Josh Gad Will Play Roger Ebert In 'Russ & Roger' [Updated]

Update: Josh Gad is now finally confirmed to play Roger Ebert in the film Russ & Roger opposite Will Ferrell as film producer and director Russ Meyer. (The film was formerly referred to as Russ & Roger Go Beyond.)Michael Winterbottom will direct the movie, which follows the creation of Ebert and Meyer's film Beyond the Valley of the Dolls. This picture is described by THR as "a debaucherous comedy centering on two outsiders who defied the Hollywood establishment and made one of the first X-rated films ever released by a major movie studio."

Original story follows.

Josh Gad is best known for playing roles in Frozen and The Book of Mormon, but he has dabbled with portraying real figures, too. He played Apple Computer co-founder Steve Wozniak in Jobs, and now he's in line to play the late film critic Roger Ebert in Russ & Roger.

The film already has Will Ferrell lined up to play filmmaker Russ Meyer, who with Ebert created the film Beyond the Valley of the Dolls. This film plans to explore their friendship and working relationship, and the origin of that film. And if we see Josh Gad as Roger Ebert opposite Ferrell as Meyer, we have to assume it is meant to be quite the comedy as well.

The news of Gad being in line for the role came from Hollywood Elsewhere, and The Wrap adds that the actor does not have a deal at this point, but that he's the top choice for the gig. The news came straight from the film's producer David Permut. The script is by Christopher Cluess of SNL.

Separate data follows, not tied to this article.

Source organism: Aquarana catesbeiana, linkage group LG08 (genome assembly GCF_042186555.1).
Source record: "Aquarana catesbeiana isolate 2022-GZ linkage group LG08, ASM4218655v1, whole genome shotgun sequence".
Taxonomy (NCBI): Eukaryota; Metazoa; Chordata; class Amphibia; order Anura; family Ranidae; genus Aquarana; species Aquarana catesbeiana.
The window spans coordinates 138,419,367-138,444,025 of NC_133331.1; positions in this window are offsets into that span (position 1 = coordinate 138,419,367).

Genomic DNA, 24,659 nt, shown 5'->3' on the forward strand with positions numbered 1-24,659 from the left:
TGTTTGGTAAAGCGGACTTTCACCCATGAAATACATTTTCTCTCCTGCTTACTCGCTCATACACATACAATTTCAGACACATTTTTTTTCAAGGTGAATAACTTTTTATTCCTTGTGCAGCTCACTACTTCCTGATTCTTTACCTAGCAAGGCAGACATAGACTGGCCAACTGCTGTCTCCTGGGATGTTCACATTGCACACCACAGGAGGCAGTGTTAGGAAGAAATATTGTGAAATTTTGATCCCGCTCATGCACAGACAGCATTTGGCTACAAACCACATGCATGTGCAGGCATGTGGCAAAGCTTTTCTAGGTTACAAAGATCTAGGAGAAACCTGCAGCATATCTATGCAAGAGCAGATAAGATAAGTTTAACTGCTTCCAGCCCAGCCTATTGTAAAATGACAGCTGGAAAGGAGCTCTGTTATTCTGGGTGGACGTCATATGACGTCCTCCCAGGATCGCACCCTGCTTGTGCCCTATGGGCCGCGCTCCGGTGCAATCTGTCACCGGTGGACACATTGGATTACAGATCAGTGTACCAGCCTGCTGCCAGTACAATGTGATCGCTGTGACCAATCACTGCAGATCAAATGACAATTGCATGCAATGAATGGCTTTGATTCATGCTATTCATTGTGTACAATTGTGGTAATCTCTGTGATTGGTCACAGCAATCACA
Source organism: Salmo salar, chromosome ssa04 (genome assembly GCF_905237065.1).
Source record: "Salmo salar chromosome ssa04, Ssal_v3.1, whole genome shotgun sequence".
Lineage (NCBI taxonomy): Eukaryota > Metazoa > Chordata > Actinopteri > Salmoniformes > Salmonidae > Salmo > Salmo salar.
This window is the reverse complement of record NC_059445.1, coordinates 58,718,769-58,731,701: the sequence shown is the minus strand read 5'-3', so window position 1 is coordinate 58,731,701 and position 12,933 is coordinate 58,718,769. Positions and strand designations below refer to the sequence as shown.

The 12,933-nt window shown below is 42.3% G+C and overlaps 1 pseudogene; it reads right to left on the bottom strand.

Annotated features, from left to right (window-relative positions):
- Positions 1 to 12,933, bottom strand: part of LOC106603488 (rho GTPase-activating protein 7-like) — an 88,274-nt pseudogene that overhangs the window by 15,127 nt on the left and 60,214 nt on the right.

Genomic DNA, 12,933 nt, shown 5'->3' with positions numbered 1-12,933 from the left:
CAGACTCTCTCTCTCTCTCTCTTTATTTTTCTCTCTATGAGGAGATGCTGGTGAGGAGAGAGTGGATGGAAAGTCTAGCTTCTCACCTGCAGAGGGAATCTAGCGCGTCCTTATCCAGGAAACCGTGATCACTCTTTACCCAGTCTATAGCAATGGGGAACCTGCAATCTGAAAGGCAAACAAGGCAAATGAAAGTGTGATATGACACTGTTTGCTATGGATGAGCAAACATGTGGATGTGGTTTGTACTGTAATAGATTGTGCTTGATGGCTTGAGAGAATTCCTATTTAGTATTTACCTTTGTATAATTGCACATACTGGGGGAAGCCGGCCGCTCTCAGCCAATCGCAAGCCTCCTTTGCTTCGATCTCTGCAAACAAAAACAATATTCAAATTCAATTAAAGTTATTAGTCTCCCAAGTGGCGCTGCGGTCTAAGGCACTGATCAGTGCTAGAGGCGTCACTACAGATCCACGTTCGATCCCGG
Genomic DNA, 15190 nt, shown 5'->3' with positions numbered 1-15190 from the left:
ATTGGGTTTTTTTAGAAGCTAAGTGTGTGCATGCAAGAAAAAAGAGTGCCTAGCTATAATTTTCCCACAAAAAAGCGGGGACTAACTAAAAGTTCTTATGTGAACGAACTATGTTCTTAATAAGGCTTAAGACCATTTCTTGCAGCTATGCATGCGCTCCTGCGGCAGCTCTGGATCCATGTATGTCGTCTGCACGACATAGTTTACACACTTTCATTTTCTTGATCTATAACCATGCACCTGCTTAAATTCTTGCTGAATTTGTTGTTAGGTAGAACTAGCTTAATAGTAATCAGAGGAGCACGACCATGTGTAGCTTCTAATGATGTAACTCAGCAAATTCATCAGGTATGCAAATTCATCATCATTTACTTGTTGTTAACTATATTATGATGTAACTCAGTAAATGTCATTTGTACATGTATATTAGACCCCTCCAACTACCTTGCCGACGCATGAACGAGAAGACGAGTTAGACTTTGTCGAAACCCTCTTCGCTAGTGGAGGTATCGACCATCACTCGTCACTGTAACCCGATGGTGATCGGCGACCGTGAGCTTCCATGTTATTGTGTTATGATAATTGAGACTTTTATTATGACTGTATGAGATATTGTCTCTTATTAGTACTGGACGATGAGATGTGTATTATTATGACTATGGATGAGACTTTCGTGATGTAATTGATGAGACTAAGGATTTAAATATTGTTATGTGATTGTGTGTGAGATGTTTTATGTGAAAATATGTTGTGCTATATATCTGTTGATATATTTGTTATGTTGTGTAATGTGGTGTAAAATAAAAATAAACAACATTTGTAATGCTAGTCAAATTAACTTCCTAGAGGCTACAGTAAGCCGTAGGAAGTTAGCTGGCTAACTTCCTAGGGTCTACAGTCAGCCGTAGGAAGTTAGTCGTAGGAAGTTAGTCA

The story says the film begins in the late '60s just as the New Hollywood movement was really kicking off, and Fox was struggling in the wake of a series of flops. Richard Zanuck gave Meyer the Beyond the Valley of the Dolls directing gig in the hopes that Meyer's drive-in success and cheap working methods could create a film that would make money for Fox. Meyer hired Ebert, and the two got on surprisingly well.

That pegs the film as a potentially fun romp through the heady days of "anything goes" Hollywood as new voices briefly triumphed over old establishment types. And of course there's the easy attention-getting ploy of casting women to play the various large-busted actresses with whom Meyer always associated, even if BVD featured a less superheroically-proportioned cast than his other films.